The button itself has two status: active or disabled. The relationship between presentation and state is something that we can express easily with Storybook. First, we need to plan the component. How are we going to approach its engineering?

Let's start with creating the basic structure of the component: a rounded rectangle that contains a label. Create a file named Button.js under the common folder and populate it with this:

// src/features/common/Button.js

import React from "react";

const Button = props => <div>{props.label}</div>;

export default Button;

Let's quickly commit the creation of the Button component:

git status
git add .
git commit -m "Create Button component"

Now that we have a component, we go back to one of the questions that we have been asking ourselves in our team when creating components:

  • How should a prototype of the component be presented? Should a blank page with mock data be used?

Traditionally, we would compose the component into a visible element of the UI to preview it. This time, we are going to use Storybook.

Next Steps

We have built a foundation to help us create our online banking web app with consistent branding by implementing a style guide. At Auth0, different teams are making extensive use of Storybook as a development and design tool. We are converging designers and developers into a Design Systems team that is letting us iterate faster and develop better products for our cherished customers.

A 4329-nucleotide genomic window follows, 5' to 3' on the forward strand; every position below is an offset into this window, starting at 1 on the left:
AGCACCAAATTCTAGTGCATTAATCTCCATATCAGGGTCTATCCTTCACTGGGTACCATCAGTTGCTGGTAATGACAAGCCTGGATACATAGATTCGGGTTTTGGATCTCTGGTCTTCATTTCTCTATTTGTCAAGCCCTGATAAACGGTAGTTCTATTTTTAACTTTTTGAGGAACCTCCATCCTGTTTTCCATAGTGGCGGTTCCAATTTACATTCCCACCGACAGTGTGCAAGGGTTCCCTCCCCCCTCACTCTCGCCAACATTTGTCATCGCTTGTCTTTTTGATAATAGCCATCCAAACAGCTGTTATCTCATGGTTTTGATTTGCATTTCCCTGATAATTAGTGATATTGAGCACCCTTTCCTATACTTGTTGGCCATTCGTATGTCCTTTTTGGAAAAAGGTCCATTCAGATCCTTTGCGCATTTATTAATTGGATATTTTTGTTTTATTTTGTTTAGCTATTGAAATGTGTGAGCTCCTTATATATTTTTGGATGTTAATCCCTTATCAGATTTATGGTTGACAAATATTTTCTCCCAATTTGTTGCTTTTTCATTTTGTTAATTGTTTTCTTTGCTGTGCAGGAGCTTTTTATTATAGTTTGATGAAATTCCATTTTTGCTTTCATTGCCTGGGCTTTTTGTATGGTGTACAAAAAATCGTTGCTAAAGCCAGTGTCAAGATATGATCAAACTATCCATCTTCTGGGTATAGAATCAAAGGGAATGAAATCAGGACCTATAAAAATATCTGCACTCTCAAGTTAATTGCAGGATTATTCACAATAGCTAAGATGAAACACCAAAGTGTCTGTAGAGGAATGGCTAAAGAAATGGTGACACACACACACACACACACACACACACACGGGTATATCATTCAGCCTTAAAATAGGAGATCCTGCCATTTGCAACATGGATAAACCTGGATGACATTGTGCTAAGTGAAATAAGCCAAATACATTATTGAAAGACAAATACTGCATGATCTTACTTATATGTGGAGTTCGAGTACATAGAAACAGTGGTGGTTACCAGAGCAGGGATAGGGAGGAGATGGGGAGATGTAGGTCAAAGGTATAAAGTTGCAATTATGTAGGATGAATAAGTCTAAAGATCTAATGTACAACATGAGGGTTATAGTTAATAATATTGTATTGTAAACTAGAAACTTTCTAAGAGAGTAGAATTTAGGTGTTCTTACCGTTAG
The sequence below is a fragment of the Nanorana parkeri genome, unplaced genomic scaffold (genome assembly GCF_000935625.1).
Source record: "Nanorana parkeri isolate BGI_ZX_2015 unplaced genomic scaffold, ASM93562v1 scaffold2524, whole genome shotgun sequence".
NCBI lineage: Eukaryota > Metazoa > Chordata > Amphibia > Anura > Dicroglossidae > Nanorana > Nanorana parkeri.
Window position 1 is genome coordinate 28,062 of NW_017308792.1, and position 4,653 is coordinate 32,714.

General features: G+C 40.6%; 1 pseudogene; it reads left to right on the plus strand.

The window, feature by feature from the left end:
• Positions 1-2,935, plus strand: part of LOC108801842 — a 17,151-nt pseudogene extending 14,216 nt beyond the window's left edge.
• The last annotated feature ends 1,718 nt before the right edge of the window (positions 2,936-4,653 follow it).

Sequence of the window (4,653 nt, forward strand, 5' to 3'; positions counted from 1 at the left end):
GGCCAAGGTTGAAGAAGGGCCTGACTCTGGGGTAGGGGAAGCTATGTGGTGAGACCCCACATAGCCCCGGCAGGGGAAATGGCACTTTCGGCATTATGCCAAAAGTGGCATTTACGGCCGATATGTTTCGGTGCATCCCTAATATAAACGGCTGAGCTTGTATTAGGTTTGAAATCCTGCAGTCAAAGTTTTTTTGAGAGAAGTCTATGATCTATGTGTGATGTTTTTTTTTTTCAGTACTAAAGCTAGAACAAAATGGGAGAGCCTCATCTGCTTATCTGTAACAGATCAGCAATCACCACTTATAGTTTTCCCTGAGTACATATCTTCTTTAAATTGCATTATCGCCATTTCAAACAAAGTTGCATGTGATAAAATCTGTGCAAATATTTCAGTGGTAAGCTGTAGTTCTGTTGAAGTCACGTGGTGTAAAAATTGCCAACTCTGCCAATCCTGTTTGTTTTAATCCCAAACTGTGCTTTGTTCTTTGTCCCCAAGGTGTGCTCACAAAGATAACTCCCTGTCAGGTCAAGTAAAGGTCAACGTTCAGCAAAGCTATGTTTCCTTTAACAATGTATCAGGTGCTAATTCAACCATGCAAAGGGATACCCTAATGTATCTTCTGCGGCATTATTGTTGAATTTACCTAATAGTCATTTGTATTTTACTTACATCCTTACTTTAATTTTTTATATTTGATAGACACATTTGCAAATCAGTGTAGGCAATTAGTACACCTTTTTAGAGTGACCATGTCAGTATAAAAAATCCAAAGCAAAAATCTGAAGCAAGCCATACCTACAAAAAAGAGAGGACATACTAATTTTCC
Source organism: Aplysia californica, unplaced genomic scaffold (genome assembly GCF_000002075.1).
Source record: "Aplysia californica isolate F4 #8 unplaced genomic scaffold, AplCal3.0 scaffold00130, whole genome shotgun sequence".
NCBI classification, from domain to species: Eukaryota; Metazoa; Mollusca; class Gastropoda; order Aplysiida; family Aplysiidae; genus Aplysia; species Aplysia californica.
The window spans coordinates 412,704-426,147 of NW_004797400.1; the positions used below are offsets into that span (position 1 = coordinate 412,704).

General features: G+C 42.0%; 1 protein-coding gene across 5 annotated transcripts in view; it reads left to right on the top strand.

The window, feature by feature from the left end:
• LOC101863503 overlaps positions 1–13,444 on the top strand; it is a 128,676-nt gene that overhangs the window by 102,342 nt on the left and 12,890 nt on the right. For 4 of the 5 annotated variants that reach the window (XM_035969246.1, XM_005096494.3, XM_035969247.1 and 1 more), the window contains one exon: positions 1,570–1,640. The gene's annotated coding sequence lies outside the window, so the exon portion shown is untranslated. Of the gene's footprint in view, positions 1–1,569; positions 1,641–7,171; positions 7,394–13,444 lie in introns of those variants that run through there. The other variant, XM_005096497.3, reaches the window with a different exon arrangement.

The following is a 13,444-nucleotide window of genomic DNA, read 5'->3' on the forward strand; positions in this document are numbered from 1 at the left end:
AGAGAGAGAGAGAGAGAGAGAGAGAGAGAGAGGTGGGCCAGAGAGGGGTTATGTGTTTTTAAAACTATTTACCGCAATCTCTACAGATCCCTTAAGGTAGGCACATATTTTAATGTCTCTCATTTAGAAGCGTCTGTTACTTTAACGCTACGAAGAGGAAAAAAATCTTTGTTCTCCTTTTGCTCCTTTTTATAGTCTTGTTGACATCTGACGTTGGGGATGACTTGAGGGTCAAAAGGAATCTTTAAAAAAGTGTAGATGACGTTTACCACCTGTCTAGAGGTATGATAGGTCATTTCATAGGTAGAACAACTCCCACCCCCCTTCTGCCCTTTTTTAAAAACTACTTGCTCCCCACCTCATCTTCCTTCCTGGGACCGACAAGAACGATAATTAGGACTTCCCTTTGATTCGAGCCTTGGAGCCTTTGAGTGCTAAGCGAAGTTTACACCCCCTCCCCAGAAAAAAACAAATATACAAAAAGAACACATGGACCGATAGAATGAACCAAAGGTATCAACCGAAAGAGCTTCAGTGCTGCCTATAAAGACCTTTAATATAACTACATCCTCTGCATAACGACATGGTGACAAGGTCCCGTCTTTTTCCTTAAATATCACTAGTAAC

Feel free to grab the source code of the project we have created so far from the Marvel Bank App GitHub repo. The repo is being built gradually and contains commits that cover the work we have done in this blog post and on future posts. To start from scratch, be sure to create a branch from the first commit: Initial commit.

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About Auth0

Auth0 by Okta takes a modern approach to customer identity and enables organizations to provide secure access to any application, for any user. Auth0 is a highly customizable platform that is as simple as development teams want, and as flexible as they need. Safeguarding billions of login transactions each month, Auth0 delivers convenience, privacy, and security so customers can focus on innovation. For more information, visit